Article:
not a resting stage as many people think. Quite to the contrary, a lot is happening to the pupa.
The body of the caterpillar is transforming into an adult butterfly.
Wings are fully formed, the beginnings of the wings were actually forming underneath the
caterpillar's skin before its last molt) in the chrysalis. Antennae are formed and the chewing
mouthparts of the caterpillar are transformed into the sucking mouthparts of the butterfly.
After 10 days of pupation inside the chrysalis it emerges as an adult butterfly. As an adult,
it drinks nectar from flowers using its long tube-like tongue called a proboscis. From the nectar
it gets energy to fly, reproduce and lay eggs for another generation.
Caterpillars come in many colors, shapes, and sizes. Some caterpillars are quite hairy,
while others are smooth. Despite differences between species, though, all caterpillars
share certain morphological features.
Many of these caterpillars are most obvious when they're fully grown and looking for a
place to either pupate or settle down for the winter, though some are easily spotted on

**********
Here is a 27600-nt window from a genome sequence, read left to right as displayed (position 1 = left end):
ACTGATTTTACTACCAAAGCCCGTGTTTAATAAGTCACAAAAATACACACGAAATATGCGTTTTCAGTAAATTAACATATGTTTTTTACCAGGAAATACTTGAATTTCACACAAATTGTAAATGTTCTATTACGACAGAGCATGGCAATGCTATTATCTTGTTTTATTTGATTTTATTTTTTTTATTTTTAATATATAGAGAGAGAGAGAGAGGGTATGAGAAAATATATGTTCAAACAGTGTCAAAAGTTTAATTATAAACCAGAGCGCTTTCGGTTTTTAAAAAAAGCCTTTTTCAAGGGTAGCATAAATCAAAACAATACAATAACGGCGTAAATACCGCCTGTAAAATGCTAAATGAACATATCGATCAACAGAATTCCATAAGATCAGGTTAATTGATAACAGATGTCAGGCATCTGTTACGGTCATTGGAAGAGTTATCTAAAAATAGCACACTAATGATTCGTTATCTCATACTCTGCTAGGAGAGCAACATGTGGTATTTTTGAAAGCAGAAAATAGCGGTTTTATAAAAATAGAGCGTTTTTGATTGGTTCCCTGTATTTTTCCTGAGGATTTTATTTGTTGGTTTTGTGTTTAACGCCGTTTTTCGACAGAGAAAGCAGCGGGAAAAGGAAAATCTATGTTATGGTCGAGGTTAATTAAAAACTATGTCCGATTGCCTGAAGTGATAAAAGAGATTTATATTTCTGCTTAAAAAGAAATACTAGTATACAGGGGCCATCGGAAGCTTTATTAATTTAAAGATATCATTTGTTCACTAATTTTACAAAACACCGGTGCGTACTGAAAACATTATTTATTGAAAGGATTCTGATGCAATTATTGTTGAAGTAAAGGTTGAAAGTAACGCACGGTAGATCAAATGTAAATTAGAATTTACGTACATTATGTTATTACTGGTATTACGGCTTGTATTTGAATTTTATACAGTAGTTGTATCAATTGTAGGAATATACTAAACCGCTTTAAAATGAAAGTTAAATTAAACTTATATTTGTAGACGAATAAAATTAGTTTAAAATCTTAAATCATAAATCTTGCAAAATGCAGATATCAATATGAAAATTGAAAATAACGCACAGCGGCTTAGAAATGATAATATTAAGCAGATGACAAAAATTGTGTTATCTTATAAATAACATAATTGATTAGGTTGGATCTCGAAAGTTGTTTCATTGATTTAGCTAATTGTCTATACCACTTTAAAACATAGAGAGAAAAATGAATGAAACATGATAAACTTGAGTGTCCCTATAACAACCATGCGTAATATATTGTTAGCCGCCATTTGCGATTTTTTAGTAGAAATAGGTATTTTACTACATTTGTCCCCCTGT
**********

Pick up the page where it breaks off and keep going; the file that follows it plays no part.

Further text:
their favorite food plants. Here are some of the species that you are most like to identify
The first section of the caterpillar body is the head. It includes six eyes, called 'stemmata,'
the mouthparts, the small antennae, and the 'spinnerets', from which the caterpillar produces
silk. Antennae are present on either side of the labrum but are small and relatively inconspicuous.
The labrum is like an upper lip. It is used to hold food in place while the mandibles do their
The caterpillar’s tentacles are sensory organs. Caterpillar’s eyesight is poor, and tentacles are
tactile. They aid in navigation on the front. They may also play a role in defense/predator